Some 20-year-old Americans spend their birthdays imbibing alcohol, flirting with the edge of legality. Some head to the neighborhood pizza place with friends to celebrate life, while others may be satisfied simply with a small family get together.

Brooklyn fire breather Joey Bada$$, (real name Jo-Vaughn Scott) on the other hand, spent his golden birthday on Tuesday, January 20th a little differently than ‘most’ Americans: by dropping his debut album, B4.DA.$$ (pronounced Before Da Money).

The jazz inflected, 90’s boom bap-influenced work follows a duo of respectable mixtapes, 1999 and 2013’s Summer Knights, featuring production from heavy hitters such as The Roots, J Dilla, Hit Boy, DJ Premier; plus frequent collaborators Statik Selectah, Chuck Strangers, Kirk Knight and more. Although the production roster boasts impressive capabilities, much like B4.DA.$$’s predecessors the spotlight shines on Bada$$’s lyrical contributions.

For example, on the Wu-Tang alluding “Paper Trail$,” Scott’s lexical lava flow spews like a volcanic eruption as he swaggers,

“Listen into the chamber, get hyperbolic/ They raisin’ max, I raise stakes to keep the brolic/ My visions is macrocosmic, pass the chronic/ The mastered sonics is light-years above your conscious/ You’re novice…”

Bada$$ pilots DJ Premier’s production with keen wordplay and spitfire assonance; and his approach follows suit throughout the record, never waning on a single track.

Apparent throughout his catalog, Scott holds strong admiration for 90’s hip-hop production made famous by prolific acts like Gang Starr (which explains Premier’s inclusion); but with a plethora of similar arrangements, the composition behind Bada$$’s scorching syntax would benefit greatly from more diversity.

By no means do these throwback rhythms spell pastiche, but instead a rightful and insightful homage. However, as illustrated beautifully by the current titans of rap, Run the Jewels, an eclectic array of production can go a long way and keep the listener guessing and involved. Without such a skilled technique on the mic, B4.DA.$$’s music – while beautiful at time – might appear stagnant with multiple listens.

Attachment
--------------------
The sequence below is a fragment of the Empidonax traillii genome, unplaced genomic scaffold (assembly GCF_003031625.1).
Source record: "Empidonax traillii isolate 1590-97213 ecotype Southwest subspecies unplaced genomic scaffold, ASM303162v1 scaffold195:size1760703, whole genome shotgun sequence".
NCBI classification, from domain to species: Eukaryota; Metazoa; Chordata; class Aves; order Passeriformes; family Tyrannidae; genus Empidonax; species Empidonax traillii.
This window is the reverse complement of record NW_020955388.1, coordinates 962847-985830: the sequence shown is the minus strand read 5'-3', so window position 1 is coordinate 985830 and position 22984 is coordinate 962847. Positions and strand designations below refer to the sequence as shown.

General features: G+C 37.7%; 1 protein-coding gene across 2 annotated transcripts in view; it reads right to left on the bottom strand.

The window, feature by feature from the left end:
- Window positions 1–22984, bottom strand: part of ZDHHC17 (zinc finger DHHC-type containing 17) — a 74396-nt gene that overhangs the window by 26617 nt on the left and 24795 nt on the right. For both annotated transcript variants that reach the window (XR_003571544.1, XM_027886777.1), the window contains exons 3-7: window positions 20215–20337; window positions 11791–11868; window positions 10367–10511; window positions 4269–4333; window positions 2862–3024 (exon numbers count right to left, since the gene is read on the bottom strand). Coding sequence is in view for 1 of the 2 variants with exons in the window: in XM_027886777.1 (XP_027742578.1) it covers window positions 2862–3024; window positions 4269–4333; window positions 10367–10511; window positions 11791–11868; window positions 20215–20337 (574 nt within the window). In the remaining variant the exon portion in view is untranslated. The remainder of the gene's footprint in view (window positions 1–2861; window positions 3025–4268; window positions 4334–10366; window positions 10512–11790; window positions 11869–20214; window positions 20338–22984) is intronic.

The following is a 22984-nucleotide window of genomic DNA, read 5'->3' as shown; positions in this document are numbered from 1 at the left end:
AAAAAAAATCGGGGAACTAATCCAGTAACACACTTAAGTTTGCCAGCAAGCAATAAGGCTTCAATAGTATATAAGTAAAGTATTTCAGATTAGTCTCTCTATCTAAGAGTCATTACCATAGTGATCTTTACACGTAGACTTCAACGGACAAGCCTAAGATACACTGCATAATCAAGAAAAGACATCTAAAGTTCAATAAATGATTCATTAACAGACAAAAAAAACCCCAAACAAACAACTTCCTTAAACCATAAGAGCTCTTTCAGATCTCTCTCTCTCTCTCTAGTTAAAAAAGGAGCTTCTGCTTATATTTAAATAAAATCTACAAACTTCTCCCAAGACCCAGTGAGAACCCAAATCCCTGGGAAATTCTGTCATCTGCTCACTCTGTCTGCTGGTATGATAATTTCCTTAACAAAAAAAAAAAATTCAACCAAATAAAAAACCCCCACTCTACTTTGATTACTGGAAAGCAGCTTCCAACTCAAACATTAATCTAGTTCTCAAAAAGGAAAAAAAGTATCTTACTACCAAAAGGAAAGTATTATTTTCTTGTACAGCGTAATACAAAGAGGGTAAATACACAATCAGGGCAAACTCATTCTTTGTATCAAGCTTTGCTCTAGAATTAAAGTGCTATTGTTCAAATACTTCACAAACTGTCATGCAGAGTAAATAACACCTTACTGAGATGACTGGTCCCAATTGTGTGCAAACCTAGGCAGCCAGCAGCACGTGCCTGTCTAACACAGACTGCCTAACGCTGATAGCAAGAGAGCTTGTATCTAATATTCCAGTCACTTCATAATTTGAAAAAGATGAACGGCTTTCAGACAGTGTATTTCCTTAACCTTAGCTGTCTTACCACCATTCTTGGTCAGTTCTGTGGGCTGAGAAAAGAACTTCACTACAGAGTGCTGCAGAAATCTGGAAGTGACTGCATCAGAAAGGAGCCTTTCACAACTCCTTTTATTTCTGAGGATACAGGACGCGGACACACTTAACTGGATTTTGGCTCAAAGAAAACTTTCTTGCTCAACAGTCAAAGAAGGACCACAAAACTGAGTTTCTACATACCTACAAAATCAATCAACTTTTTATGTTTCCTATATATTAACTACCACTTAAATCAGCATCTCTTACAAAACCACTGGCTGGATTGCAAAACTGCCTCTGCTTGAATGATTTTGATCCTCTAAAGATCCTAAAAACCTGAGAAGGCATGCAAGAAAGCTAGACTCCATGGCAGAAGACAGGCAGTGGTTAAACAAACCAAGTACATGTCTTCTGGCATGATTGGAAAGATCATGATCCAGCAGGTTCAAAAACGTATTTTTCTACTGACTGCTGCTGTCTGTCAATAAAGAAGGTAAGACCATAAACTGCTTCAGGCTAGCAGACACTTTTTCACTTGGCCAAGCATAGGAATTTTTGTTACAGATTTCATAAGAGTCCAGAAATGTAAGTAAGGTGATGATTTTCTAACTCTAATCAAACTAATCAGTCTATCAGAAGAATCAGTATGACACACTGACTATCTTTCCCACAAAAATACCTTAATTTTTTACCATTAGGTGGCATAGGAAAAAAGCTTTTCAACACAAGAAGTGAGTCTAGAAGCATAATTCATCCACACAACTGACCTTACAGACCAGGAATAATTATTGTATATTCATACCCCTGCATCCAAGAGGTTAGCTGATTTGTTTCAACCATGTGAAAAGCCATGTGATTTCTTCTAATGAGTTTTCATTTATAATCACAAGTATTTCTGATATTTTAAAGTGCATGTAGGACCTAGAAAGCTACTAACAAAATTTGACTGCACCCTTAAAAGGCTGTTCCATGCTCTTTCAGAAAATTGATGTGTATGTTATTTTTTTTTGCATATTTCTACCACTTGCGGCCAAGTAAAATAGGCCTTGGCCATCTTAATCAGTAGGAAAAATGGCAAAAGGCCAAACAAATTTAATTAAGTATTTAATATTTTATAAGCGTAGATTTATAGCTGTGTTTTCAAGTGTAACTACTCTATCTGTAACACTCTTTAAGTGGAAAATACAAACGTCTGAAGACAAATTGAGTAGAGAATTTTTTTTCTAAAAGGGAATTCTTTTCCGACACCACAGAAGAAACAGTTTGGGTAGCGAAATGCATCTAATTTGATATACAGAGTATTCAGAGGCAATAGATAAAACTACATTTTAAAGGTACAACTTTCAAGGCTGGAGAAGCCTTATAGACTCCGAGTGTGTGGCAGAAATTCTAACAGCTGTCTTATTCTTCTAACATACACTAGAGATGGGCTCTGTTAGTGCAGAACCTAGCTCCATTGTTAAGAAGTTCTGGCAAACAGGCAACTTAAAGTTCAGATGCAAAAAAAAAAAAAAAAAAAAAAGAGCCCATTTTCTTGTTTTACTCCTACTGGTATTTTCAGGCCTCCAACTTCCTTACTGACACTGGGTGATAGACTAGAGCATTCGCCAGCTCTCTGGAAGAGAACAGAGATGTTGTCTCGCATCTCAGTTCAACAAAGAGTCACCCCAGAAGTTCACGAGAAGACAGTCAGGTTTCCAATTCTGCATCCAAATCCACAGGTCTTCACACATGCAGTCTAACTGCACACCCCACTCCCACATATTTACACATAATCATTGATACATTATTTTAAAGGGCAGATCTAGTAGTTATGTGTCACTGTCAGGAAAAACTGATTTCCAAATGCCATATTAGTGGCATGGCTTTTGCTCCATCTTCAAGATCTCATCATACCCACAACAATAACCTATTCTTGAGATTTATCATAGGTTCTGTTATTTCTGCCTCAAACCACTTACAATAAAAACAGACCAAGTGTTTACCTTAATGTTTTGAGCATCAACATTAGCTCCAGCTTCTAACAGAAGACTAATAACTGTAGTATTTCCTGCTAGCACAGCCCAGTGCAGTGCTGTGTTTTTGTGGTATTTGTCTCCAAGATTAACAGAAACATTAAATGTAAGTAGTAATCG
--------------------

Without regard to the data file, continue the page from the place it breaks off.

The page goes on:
For that reason, B4.DA.$$ is at its best with an involved sense of urgency, highlighted on singles “No.99” and “Christ Conscious,” as well as “Escape 120” featuring 18-year old Atlanta songwriter, Raury. On the latter, Scott rhymes about the pressures a 20-year-old budding rap star must ponder amidst delicate synth flourishes, fast-paced drum programming and record cutting.

Chuck Strangers channels more neo-soul N.E.R.D than 90’s boom bap on the track, providing perhaps the most engaging beat on the young MC’s debut—not to mention, an avenue for the self-proclaimed Indigo Child (Raury) to flex a fantastic and furious verse, conveying a young Andre 3000.

While the album oozes nostalgia and flashes back to a golden age of hip-hop, it’s not without its own originality. As popular rap radio shoves constant overdoing and convoluted production down our throats, maybe a trip to the past isn’t such a bad thing after all, even if the sound has a twinge of uniform complacency.

Joey Bada$$ will continue to grow as an artist and the thought of his lyrical capabilities improving even more is plain scary. His palette will expand, his sound will advance and if B4.DA.$$ is the building block to start from, Scott’s ceiling stretches as high as his hometown’s Empire State Building.

(Featured Image courtesy of Joey Bada$$ Facebook page)